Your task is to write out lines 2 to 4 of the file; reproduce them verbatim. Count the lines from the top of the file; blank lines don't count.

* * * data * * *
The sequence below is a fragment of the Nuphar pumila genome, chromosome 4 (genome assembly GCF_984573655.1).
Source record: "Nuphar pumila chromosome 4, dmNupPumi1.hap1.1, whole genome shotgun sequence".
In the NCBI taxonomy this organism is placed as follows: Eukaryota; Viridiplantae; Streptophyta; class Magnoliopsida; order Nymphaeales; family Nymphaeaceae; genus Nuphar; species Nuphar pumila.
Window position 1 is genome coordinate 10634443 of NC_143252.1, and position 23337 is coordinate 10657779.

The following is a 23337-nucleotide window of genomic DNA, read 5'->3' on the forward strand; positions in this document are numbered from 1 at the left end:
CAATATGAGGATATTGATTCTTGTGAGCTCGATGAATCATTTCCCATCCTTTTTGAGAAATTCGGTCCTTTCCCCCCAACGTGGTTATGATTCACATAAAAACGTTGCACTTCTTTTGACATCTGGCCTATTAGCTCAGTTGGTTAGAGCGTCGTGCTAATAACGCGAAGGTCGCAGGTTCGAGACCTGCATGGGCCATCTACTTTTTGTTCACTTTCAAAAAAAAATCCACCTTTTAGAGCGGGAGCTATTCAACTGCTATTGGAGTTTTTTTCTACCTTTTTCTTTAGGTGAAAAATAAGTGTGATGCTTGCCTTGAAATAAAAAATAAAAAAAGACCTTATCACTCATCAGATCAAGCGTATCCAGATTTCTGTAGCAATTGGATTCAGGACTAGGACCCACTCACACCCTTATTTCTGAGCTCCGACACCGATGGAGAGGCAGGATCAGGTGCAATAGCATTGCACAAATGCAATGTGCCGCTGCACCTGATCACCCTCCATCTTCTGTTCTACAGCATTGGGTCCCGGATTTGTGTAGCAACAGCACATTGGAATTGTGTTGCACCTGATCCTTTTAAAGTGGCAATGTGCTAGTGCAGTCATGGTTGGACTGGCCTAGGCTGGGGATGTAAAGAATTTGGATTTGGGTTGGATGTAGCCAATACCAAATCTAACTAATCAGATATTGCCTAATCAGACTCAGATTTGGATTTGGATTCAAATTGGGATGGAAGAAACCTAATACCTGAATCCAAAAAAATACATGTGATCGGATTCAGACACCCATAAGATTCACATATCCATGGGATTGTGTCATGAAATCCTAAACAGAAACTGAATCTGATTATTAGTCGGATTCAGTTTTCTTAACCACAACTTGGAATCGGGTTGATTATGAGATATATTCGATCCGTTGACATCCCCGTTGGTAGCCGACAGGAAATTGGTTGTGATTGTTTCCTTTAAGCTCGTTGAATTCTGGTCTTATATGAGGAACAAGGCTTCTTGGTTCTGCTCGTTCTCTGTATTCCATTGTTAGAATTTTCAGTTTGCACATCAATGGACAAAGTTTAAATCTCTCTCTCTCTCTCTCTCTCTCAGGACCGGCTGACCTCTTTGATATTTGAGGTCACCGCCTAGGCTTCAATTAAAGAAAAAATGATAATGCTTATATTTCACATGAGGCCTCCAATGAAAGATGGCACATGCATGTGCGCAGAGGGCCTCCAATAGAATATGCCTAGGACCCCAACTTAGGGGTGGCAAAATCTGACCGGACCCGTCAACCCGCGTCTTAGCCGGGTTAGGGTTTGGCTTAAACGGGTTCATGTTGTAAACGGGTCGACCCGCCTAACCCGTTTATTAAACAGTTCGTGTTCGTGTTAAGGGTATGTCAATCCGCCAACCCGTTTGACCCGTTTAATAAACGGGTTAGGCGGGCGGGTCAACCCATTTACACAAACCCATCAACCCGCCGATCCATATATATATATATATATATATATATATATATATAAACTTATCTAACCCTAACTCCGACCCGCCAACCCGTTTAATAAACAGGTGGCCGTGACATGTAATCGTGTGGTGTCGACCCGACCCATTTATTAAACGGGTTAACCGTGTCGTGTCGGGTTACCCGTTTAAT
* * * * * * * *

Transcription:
Source record: "Nuphar pumila chromosome 4, dmNupPumi1.hap1.1, whole genome shotgun sequence".
In the NCBI taxonomy this organism is placed as follows: Eukaryota; Viridiplantae; Streptophyta; class Magnoliopsida; order Nymphaeales; family Nymphaeaceae; genus Nuphar; species Nuphar pumila.
Window position 1 is genome coordinate 10634443 of NC_143252.1, and position 23337 is coordinate 10657779.